HPV, herpes, and chlamydia are the sexually transmitted diseases (STDs) for which sexually active people are most at risk.
Human papillomavirus (HPV)
The good news about HPV is that most of the roughly 100 strains are pretty harmless; only about 30 are sexually transmitted and just a few cause cervical cancer. Women who get regular Pap smears detect precancerous cells early while it's still easy to treat.
Herpes is a painful, recurrent infection for only a small minority of those infected. For others, herpes is an occasional skin disease, and many don't have outbreaks at all.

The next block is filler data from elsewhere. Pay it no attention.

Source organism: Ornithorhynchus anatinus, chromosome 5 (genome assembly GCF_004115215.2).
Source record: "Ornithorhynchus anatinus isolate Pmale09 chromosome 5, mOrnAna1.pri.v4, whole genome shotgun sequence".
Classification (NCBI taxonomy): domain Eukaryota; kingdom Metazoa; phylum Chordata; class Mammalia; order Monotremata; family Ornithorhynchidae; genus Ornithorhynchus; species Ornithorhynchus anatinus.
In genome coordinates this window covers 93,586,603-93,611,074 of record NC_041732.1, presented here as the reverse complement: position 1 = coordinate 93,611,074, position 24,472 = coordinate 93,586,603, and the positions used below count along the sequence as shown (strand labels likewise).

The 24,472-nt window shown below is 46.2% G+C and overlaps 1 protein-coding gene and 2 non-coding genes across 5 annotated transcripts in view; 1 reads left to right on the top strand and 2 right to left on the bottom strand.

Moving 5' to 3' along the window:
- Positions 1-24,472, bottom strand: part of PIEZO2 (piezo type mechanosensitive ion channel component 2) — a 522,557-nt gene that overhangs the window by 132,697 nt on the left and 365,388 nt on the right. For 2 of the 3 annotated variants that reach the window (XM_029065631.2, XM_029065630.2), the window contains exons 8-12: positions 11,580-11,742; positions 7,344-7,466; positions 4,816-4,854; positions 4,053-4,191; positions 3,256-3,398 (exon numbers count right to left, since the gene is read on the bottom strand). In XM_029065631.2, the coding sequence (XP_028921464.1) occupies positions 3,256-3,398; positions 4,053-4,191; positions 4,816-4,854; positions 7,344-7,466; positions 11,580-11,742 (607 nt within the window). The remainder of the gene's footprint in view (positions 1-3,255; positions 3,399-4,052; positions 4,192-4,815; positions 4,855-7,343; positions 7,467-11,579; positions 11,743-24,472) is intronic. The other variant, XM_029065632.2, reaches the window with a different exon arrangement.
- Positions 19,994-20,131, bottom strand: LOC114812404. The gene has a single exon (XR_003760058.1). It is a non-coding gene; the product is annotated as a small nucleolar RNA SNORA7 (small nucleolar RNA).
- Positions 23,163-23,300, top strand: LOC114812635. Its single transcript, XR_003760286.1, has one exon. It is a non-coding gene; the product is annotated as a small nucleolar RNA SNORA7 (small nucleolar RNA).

Chlamydia doesn't tend to have any symptoms and can be very destructive to reproductive and general health if not diagnosed and treated in time. Chlamydia is one of the most common causes of infertility, according to H. Hunter Handsfield, MD, an AIDS and STD expert at the University of Washington, in Seattle.
Unfortunately, protecting yourself from these STDs isn't always as simple as reaching for a condom, because while they do significantly decrease the risk of transmitting these infections, they might not cover all the areas where they reside.
And you can't always tell from looking whether your partner has an STD, because there may be no visible symptoms. So in addition to using condoms, it's important to talk to your partner about his or her relationship history and sexual practices and to consider getting tested for STDs before starting a sexual relationship.